There are plenty of war stories involving animals – and plenty unique to World War I.
The story of Sergeant Stubby stands out.
If you can’t watch the video:
It’s one that features one of World War I’s finest heroes – of the four-legged variety.
Sgt. Stubby’s journey begins in July 1917, when the Boston Terrier mix was found wandering campus of Yale University in New Haven, Connecticut. Incidentally, members of the American 102nd Infantry Regiment were training there, and one of them, Corporal Robert Conroy, befriended the dog.
When the 102nd deployed to Europe, Stubby went with them, smuggled in Conroy’s overcoat. Eventually he was discovered, but when Conroy’s commanding officer found Stubby, the dog saluted and was allowed to continue with the 102nd.
Stubby served with the 102nd for 18 months, doing all manner of duties. He took part in four offensives and 17 battles. When Stubby and the 102nd attacked a German-held town near St. Mihiel, the tenacious dog was wounded in the foreleg chasing retreating Germans. He was sent to the rear of the line to heal-up, where he also boosted the morale of other soldiers.
After Stubby was injured by Mustard Gas, a special mask was made to protect him. The experience evidently stuck with Stubby, since he became adept at warning his regiment of gas attacks. Stubby also excelled at alerting friendly soldiers of incoming artillery. Ever the watchdog, Stubby even caught a German soldier by the seat of his pants, holding him on until other soldiers arrived. Stubby confiscated the German soldier’s Iron Cross, and wore it proudly on the backside of a special blanket made for him by local French women. For this encounter, the 102nd’s commanding officer nominated Stubby for the rank of sergeant.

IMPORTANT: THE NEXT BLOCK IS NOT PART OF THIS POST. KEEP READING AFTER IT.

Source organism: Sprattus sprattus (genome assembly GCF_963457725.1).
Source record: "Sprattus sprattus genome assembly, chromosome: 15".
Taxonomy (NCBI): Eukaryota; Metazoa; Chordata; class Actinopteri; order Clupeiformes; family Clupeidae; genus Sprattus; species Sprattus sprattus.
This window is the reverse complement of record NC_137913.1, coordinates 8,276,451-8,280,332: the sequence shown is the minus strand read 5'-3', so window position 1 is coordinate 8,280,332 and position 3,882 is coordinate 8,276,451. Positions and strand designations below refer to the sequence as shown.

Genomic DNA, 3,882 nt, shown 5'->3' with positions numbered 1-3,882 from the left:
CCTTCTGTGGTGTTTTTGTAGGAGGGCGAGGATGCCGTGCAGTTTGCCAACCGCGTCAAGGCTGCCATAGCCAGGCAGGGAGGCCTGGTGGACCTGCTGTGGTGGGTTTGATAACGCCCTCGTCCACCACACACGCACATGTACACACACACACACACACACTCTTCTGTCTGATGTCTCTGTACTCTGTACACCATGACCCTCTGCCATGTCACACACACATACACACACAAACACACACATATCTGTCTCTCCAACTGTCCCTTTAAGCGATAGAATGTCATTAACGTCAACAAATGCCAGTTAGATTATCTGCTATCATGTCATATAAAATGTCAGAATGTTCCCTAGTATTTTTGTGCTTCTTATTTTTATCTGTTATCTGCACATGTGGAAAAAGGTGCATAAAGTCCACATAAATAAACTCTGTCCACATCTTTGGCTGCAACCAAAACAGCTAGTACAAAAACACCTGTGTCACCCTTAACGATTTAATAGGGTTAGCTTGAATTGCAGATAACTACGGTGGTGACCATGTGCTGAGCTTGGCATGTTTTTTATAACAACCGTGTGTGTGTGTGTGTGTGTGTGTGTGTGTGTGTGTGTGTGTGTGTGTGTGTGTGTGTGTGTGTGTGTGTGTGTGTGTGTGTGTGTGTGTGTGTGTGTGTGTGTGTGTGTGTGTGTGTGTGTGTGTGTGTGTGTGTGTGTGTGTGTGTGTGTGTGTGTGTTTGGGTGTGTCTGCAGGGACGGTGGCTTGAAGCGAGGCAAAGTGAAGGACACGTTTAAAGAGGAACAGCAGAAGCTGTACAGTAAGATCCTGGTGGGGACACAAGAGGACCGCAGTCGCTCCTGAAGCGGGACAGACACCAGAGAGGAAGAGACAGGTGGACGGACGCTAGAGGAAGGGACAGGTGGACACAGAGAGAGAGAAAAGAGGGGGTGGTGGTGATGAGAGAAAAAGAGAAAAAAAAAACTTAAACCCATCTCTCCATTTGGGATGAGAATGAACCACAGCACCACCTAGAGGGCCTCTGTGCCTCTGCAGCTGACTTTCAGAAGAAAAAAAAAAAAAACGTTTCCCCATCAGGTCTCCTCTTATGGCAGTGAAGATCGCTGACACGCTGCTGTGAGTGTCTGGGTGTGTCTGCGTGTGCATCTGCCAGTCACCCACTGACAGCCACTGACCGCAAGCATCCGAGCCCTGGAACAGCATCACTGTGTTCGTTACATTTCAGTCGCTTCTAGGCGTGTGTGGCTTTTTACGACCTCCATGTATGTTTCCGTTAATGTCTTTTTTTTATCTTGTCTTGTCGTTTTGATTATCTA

Sgt. Stubby ended the war with two wound stripes and many medals. Conroy also survived and took Sgt. Stubby home, where he was now a well-known celebrity. Sgt. Stubby basked in the spotlight, leading many parades and meeting three Presidents.
Sgt. Stubby died in his sleep in 1926. Speaking to his popularity, his obituary was longer than most famous people of the time. After his death, Sgt. Stubby was preserved, and is now on display in the Smithsonian Institution along with his signature blanket, as part of the “Price of Freedom” exhibit – next to another famous wartime animal – the messenger pigeon Cher Ami.
For all his heroic deeds in World War I, it would be a nice gesture by DICE to include Sgt. Stubby in Battlefield 1, in some way, shape, or form. Wether that takes the role of an actual character, or just a dog tag or emblem, let’s make sure Electronic Arts and DICE honor Sgt. Stubby’s memory. Tweet @EA @DICE_EA @Battelfield #SgtStubby for #Battlefield1 and make your voice heard!
After all, doesn’t a game as badass as Battlefield 1 deserve a badass like Sgt. Stubby?